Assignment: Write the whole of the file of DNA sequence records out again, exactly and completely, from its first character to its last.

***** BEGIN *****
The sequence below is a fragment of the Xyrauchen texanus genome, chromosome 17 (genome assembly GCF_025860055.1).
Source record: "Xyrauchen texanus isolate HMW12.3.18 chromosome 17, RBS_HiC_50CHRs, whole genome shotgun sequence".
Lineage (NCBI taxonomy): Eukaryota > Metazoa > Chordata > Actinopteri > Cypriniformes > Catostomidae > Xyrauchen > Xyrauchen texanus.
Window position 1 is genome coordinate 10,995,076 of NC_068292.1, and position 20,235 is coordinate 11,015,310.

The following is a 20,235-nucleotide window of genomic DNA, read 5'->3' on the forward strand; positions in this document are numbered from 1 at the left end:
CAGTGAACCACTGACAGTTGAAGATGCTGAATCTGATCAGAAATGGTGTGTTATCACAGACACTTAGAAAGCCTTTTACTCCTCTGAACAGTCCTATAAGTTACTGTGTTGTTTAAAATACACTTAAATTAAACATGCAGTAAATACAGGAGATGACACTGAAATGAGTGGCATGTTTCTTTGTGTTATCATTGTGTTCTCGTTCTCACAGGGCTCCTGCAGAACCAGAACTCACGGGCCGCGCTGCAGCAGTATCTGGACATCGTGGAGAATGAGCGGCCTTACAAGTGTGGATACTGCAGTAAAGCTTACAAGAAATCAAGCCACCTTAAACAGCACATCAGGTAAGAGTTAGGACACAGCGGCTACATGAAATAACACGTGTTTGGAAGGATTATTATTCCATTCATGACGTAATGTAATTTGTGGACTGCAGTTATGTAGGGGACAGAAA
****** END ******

The sequence below is a fragment of the Xyrauchen texanus genome, chromosome 17 (genome assembly GCF_025860055.1).
Source record: "Xyrauchen texanus isolate HMW12.3.18 chromosome 17, RBS_HiC_50CHRs, whole genome shotgun sequence".
Lineage (NCBI taxonomy): Eukaryota > Metazoa > Chordata > Actinopteri > Cypriniformes > Catostomidae > Xyrauchen > Xyrauchen texanus.
Window position 1 is genome coordinate 10,995,076 of NC_068292.1, and position 20,235 is coordinate 11,015,310.

The following is a 20,235-nucleotide window of genomic DNA, read 5'->3' on the forward strand; positions in this document are numbered from 1 at the left end:
CAGTGAACCACTGACAGTTGAAGATGCTGAATCTGATCAGAAATGGTGTGTTATCACAGACACTTAGAAAGCCTTTTACTCCTCTGAACAGTCCTATAAGTTACTGTGTTGTTTAAAATACACTTAAATTAAACATGCAGTAAATACAGGAGATGACACTGAAATGAGTGGCATGTTTCTTTGTGTTATCATTGTGTTCTCGTTCTCACAGGGCTCCTGCAGAACCAGAACTCACGGGCCGCGCTGCAGCAGTATCTGGACATCGTGGAGAATGAGCGGCCTTACAAGTGTGGATACTGCAGTAAAGCTTACAAGAAATCAAGCCACCTTAAACAGCACATCAGGTAAGAGTTAGGACACAGCGGCTACATGAAATAACACGTGTTTGGAAGGATTATTATTCCATTCATGACGTAATGTAATTTGTGGACTGCAGTTATGTAGGGGACAGAAA